Apart from the destruction, dispossession, and surveillance, some forests do nevertheless survive and expand through multispecies relations. From disturbance other life may grow (Tsing 2015). Fires can be part of these relations. Where Indigenous peoples, family farmers, and other forest communities are able to control their own territories, fires often nourish landscapes as part of life-giving relations of care. Many peoples use fires to create pulses of nutrients and open understories that provide food, fuel, and fiber while controlling other, more destructive fires. The survival of forest landscapes may depend upon the restoration of Indigenous and agrarian peoples’ land control and lifeways, an objective that in turn requires a fundamental reorienting of the political economy away from neo-colonial practices and toward new Indigenous and peasant sovereignties.
Toward these emancipatory futures, it is worth recalling that there are many already existing forests that thrive apart from, or in opposition to, capitalist exploitation and related structures of rule and domination. Forests can be places from which not to be governed (Scott 2009) or enslaved (Andrade 1980). They can also be places to enact different ideas of freedom (Tsing 2015), conceptions of well-being (Gudynas 2011), and spiritual cosmology and praxis, particularly for Indigenous peoples (Kopenawa and Albert 2013). From Latin America to Southeast Asia, agrarian peoples mobilize to grow new agricultural forests as part of their efforts to overturn the dispossession and enclosures of settler capitalism (Afiff et al. 2005; Altieri and Toledo 2011).
Living through the last one hundred and fifty years of industrialization, the forests that remain are forever changed. But humans are far from in control. And the new firestorms make it apparent that more and more, forests also change how many of us live. In some lifeworlds, fire ends and upends human and nonhuman life. In others, fire nurtures it. Both can also happen in the same place. Recognizing all that has changed and has been lost while ending the marginalization of Indigenous peoples, forest farmers, and other rural communities might help us enact new forms of life that can survive the burning seasons still to come.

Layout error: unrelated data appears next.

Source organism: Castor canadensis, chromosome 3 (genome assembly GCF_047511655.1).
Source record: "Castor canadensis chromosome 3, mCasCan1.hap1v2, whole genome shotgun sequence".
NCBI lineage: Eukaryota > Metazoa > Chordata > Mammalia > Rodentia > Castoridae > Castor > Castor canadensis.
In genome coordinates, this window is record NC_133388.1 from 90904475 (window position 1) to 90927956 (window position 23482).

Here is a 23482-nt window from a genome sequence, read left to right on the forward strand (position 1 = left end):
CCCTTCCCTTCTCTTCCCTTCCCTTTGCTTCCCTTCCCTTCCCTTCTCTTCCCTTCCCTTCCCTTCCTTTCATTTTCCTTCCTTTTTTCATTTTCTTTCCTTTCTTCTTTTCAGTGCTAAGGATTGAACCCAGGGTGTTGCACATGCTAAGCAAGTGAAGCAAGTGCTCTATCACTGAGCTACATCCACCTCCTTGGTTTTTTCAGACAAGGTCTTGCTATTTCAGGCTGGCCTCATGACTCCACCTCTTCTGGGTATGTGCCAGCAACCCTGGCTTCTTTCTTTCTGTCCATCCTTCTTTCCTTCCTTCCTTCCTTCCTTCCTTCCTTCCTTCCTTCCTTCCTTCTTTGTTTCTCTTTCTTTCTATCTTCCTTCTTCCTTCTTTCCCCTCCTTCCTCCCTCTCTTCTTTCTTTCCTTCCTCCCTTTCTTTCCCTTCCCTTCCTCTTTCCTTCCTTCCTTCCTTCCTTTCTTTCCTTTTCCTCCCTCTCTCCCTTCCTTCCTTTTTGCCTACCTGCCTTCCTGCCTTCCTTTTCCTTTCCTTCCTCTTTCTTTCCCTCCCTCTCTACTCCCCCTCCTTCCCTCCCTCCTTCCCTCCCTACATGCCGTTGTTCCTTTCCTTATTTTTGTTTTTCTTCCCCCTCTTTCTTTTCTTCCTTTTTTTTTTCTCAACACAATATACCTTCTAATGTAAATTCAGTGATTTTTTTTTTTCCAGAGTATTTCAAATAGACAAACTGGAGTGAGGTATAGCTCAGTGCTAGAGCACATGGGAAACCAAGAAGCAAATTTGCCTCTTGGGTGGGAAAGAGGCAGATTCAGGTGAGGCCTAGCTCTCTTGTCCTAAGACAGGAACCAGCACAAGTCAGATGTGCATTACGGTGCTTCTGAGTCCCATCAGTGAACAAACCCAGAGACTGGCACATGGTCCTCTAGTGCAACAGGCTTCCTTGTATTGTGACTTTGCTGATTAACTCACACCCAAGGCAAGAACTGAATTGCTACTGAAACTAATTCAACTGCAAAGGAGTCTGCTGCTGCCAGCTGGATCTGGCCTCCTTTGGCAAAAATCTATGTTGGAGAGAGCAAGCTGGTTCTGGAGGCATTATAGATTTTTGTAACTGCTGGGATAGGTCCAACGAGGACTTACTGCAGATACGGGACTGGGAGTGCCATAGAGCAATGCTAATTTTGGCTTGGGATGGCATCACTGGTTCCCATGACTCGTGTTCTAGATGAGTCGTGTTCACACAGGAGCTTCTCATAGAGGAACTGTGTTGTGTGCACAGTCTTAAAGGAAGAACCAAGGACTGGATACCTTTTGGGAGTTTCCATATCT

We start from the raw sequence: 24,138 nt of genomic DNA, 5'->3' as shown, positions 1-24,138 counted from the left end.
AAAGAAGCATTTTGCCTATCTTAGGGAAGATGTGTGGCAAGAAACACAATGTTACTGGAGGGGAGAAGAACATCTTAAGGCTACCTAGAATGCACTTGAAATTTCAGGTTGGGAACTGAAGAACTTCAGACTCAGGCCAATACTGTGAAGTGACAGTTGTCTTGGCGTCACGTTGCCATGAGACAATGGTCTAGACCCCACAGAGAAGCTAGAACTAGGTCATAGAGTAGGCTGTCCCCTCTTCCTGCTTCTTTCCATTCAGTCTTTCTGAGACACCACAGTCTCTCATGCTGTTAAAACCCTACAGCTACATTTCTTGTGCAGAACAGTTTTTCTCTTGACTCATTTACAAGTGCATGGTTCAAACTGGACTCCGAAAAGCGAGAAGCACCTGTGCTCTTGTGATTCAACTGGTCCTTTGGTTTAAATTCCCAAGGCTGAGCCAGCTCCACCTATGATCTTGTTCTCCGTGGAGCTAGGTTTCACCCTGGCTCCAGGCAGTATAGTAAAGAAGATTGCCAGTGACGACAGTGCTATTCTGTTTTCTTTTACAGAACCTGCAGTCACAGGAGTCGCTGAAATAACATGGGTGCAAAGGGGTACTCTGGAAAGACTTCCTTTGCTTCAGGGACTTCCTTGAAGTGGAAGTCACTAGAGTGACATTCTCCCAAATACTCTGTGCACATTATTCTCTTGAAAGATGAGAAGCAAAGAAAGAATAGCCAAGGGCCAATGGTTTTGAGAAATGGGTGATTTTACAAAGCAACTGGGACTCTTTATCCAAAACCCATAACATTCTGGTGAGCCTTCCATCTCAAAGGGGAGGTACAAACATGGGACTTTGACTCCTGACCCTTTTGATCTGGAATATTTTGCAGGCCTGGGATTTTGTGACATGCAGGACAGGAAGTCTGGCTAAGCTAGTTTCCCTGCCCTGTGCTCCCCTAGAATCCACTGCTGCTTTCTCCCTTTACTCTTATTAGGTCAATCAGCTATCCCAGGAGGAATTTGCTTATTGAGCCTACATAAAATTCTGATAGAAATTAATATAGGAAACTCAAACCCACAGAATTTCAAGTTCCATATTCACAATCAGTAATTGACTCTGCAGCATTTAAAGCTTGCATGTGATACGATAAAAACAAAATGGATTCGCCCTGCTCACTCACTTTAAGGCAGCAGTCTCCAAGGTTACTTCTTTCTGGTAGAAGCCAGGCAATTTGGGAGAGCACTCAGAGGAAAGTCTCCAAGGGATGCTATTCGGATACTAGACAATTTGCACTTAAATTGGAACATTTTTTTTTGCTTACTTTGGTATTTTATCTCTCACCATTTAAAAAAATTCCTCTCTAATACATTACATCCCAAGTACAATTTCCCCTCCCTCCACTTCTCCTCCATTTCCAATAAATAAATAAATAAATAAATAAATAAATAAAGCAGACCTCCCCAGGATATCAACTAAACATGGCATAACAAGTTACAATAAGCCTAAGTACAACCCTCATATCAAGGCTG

Afiff, Suraya, Noer Fauzi, Gillian Hart, Lungisile Nitsebeza, and Nancy Peluso. 2005. Redefining Agrarian Power: Resurgent Agrarian Movements in West Java, Indonesia. Berkeley, Calif.: Center for Southeast Asia Studies, UC Berkeley.
Altieri, Miguel A., and Victor Manuel Toledo. 2011. “The Agroecological Revolution in Latin America: Rescuing Nature, Ensuring Food Sovereignty, and Empowering Peasants.” Journal of Peasant Studies 38, no. 3: 587–612.
Andrade, Manuel Correia de Oliveira. 1980. The Land and People of Northeast Brazil. Albuquerque: University of New Mexico Press.
Gudynas, Eduardo. 2011. “Buen Vivir: Today’s Tomorrow.” Development 54, no. 4: 441–47.
Kimmerer, Robin Wall. 2013. Braiding Sweetgrass: Indigenous Wisdom, Scientific Knowledge, and the Teachings of Plants. Minneapolis, Minn.: Milkweed Editions.
Kopenawa, Davi, and Bruce Albert. 2013. The Falling Sky: Words of a Yanomami Shaman. Translated by Nicholas Elliott and Alison Dundy. Cambridge, Mass.: Harvard University Press.
Scott, James C. 2009. The Art of Not Being Governed: An Anarchist History of Upland Southeast Asia. New Haven, Conn.: Yale University Press.
Stoler, Ann Laura. 2013. “‘The Rot Remains’: From Ruins to Ruination.” In Imperial Debris: On Ruins and Ruination, edited by Ann Laura Stoler, 1–35. Durham, N.C.: Duke University Press.
Taussig, Michael. 2018. Palma Africana. Chicago: University of Chicago Press.
Tsing, Anna Lowenhaupt. 2015. The Mushroom at the End of the World: On the Possibility of Life in Capitalist Ruins. Princeton, N.J.: Princeton University Press.